The process for real estate closings in Ohio depends on what part of Ohio you are closing in. If you are closing in Columbus, Ohio, you are going to do a roundtable closing. A roundtable closing is where everyone actually meets at a table and signs documents, and the closing actually occurs right at the title company.
In other parts of Ohio, you might do an escrow closing where people never meet each other, or the people come at different times and sign off on documents.
You can certainly have an escrow closing in Columbus, Ohio if you demand it. But more typically it’s a roundtable closing which gives you more protection.
Q: Is one type of closing better than the other?
As mentioned above, what happens in Columbus, Ohio is the roundtable closing. We attempted unsuccessfully to get escrow closings back in the 1990’s when one of the founders of this law firm was the chairman of the real property committee. The realtors, particularly, wanted to keep the roundtable closing for their various reasons.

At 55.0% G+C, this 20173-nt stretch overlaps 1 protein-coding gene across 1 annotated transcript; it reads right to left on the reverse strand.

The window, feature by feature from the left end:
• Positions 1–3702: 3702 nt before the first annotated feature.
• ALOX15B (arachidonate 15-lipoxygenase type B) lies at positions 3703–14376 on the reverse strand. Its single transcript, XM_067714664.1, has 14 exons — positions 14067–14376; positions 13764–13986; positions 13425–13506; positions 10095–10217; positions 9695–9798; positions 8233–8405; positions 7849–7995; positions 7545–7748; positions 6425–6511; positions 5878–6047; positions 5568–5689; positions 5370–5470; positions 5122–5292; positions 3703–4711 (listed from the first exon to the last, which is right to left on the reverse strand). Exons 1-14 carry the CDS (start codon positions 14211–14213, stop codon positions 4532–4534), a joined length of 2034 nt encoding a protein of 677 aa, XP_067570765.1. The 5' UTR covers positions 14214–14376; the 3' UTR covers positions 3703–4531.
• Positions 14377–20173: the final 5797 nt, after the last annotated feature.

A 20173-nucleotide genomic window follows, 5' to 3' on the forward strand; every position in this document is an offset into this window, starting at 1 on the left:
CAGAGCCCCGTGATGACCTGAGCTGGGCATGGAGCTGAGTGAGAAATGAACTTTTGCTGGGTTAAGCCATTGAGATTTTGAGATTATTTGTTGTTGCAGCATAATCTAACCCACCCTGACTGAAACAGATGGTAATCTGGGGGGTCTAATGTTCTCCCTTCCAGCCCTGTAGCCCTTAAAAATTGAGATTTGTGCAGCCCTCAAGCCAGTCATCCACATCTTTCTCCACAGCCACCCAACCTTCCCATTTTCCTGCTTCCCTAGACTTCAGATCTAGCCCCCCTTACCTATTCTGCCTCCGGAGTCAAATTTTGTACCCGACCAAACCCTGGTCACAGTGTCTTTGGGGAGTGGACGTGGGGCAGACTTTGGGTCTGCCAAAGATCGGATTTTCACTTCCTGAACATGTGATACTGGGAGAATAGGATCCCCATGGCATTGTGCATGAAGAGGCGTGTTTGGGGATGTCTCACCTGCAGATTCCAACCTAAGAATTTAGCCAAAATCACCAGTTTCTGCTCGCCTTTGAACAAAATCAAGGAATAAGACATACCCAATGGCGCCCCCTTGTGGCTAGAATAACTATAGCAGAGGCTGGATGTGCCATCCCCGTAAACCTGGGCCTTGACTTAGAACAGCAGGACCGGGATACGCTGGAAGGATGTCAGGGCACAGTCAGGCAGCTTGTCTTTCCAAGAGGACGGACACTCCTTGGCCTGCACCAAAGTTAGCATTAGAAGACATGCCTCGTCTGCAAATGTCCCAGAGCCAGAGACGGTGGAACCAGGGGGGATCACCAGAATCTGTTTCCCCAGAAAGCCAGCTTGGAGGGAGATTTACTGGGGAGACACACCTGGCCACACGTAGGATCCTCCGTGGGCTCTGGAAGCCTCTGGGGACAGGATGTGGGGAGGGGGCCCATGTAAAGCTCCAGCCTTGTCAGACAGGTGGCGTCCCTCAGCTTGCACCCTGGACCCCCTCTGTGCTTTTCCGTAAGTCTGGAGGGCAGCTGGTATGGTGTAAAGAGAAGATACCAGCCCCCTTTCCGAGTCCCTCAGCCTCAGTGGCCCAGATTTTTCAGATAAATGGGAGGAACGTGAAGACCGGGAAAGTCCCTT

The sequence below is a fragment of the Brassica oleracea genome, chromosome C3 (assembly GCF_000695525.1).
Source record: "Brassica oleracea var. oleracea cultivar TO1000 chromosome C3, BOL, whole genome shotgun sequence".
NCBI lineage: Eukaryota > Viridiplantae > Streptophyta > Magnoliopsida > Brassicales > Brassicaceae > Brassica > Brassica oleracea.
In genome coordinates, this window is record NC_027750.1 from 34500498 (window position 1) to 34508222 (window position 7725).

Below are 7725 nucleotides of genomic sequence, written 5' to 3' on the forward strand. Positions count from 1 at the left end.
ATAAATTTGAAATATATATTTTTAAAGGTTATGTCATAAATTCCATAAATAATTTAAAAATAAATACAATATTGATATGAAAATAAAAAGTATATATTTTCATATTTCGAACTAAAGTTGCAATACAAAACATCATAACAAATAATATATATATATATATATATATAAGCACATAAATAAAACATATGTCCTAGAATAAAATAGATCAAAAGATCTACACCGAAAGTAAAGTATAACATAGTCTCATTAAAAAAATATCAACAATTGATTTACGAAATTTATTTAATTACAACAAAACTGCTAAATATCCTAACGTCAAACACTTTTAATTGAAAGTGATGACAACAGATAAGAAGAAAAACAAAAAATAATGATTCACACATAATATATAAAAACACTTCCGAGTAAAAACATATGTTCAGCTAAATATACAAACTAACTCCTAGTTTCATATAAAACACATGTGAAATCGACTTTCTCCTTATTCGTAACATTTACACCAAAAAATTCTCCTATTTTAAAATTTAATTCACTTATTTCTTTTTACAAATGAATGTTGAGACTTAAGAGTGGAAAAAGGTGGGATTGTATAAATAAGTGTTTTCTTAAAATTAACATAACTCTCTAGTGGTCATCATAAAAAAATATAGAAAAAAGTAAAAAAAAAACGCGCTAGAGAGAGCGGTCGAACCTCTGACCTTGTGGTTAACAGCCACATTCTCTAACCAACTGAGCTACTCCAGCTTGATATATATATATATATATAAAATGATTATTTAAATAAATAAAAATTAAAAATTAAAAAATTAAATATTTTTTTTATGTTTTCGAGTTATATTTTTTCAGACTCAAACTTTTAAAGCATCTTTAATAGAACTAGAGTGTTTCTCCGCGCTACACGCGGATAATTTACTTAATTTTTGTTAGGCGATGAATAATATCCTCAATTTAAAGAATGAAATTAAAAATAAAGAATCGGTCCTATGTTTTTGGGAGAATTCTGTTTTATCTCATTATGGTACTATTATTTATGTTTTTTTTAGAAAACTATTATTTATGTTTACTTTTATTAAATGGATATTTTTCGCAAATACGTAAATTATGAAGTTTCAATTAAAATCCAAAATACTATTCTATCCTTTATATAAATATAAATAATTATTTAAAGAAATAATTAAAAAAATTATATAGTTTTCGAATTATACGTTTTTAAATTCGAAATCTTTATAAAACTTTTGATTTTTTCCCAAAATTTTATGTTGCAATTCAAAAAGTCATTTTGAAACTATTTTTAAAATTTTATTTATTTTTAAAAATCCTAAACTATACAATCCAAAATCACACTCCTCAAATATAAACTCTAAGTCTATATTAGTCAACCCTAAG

This creates a title insurance issue because, as a title insurance policy is written, there is no title insurance coverage between the time of the closing and the time of the recording of the deed. So, what we do is we have the title company remove certain exceptions from the title commitment to give our clients more protection during that “gap,” which is the time between the roundtable closing and the time that the title company finally gets down to the courthouse and files the documents.
Not all real estate attorneys require the title insurance company to provide this additional coverage as we do, and if a buyer does not have an attorney, no one else will ask for it. But the “gap” problem is real, so it is very important to have a real estate attorney from Columbus, Ohio who understands roundtable closing and can prepare for, and protect you from, the risks involved.
For example, in one recent closing for a business that was buying a commercial space for a restaurant, one of the restrictions we found in the title policy prohibited the sale of liquor. That provision should not have been added to the policy and fortunately, we were there to have the title company remove it.
Learn more about real estate in Columbus, Ohio.